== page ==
There are so many new mobile sites lately. A year or two ago I'd be lucky if I found a review-worthy new mobile site every month. More mobile sites were shutting down than opening up. That has all changed. I hear of a new site literally every day. I'm hoping to keep up with the flood with more but shorter reviews.
First off, the New York Times. You won't get much argument, The Times is the US's best newspaper. I know, newspapers are becoming irrelevant - but The Times is an American institution, an icon. It also has had a harder time adapting to the internet age than most media outlets. Almost alone among web news sites The Times has enforced a subscription model for it's most valuable resources - it's archives and some of it's columnists. I think that charging for news on the internet where information is free was a mistake that kept the Times from becoming THE web news site. The Times has particularly struggled with the mobile web. There are multiple Times mobile sites, both official and unofficial, all of which seem slightly flawed. Here are the ones I know about
- www.nytimes.com/wap/ launched in 2003, is a strange caricature of a news site. The "stories" on this WAP1 (wml) site are a single sentence followed by the words "For full story visit www.nytimes.com." I guess someone who is paying by the KB and just wants to scan headlines might find this useful but why not at least provide a link to the full article!
- partners.nytimes.com/avantgo/main.html - Apparently intended for offline reading using the the Avantgo.com service. Unlike many Avantgo sites this one has a public url, making it usable on devices that don't have an Avantgo client. It's actually pretty good, if limited - consisting of the full text of about twenty top stories from the News, Business and Technology sections.
- 184.108.40.206/ This is one of the "Mobilized by Unified Mobility" sites that I wrote about in Wow 31 New Mobile News Sites! This was a good site for a while with the full content of hundreds of articles from over a dozen sections. I bet this was a demo put together to try to sell The Times on using Unified Mobility's services. It must have been no sale as most of the headline links currently lead not to stories but to a registration required type message. Unfortunately, there's no way to register or login through the Unified Mobility site.
- nytimesriver.com The Times River was created by Dave Winer based on his River of News concept. I like the river in principle but there is a problem with this implementation. The site is just two darn big for the majority of mobile phone browsers. Dave has a Blackberry which the River works fine on. It should also be good on a Palm, Windows Mobile or Symbian PDA or Smartphone. But Smartphones are only 15% of current phone sales. The majority of mobile browsing is done with mainstream phones which have severe memory limitations. The River's front page is 74 KB - popular phones like the Motorola RAZR which has a big beautiful screen ideal for news reading, can't handle pages much over 20 KB. There is also the issue of data charges. In the US, unlimited data is cheap but not so in most of the world where you pay by the KB. Checking the River every hour or two could easily run $10/day on some of the metered plans.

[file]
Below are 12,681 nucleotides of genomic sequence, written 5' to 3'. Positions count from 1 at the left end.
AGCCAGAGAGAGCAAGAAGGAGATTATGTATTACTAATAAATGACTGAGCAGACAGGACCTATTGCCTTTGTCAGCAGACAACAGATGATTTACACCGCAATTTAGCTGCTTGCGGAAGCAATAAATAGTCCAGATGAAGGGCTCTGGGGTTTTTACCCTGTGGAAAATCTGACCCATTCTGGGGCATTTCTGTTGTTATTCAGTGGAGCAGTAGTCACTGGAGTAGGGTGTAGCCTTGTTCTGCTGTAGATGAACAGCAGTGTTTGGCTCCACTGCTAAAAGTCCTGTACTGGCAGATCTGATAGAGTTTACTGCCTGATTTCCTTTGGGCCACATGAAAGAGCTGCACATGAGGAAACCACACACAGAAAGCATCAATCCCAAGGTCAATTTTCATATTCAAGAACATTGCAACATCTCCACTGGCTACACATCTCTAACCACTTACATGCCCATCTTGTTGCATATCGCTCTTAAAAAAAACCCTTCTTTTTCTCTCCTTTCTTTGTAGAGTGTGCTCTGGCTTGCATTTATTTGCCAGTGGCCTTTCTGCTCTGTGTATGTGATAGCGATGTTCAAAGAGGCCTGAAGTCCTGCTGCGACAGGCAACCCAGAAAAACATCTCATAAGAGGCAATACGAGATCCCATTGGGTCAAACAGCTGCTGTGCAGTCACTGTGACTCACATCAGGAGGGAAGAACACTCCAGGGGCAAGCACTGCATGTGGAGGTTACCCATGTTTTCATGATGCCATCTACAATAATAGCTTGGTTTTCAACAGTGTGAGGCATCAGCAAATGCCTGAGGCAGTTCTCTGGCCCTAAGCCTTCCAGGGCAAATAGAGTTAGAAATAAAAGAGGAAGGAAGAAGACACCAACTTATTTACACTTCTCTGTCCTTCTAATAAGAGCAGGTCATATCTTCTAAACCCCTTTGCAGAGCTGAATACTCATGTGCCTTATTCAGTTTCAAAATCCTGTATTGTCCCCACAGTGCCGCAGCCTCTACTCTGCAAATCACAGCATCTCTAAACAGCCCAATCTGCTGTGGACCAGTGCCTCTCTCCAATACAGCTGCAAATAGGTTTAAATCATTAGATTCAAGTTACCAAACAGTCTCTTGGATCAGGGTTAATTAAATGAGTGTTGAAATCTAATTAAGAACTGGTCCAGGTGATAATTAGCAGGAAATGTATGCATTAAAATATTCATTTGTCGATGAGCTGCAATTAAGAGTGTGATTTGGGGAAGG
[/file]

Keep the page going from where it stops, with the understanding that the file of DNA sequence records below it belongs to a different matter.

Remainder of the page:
- mobile.nytimes.com is a new site launched this month. It's probably the best of the lot for most users but for one flaw. On the positive side there are hundreds of articles from all sections, good navigation with accesskeys and the menu at the bottom where it should be. It even has a first for a Times mobile site - news photos! So what's the flaw? For some unexplainable reason the site designer enclosed all the pages in a centered, fixed width div block. Browser detection IS used to vary the width of the div to match screen width. I initially though the width was fixed at 176px because when I switched user agents with a Firefox extension nothing changed. I found I had to clear the session cookies to get the site to recognize a new user agent. Browser detection can never be perfect and if your phone is not recognized you may end up with a page that's too wide or narrow - check out the image of the Times site on a Nokia N80 over at Eugenia's blog demonstrating this. I don't see what the point is, if no width was specified any browser would flow the content to fit the screen and the end result would look identical but would work on 100% of devices. Browser detection for image widths makes sense but not for framing text that doesn't need framing.
There you have it. Hopefully at least one of these versions of the Times will work on your phone. My recomendation is to try the River if you have a smartphone otherwise start with the new mobile.nytimes site and if that doesn't work on your phone the Avantgo one should.
Mobile NY Times: xhtml-mp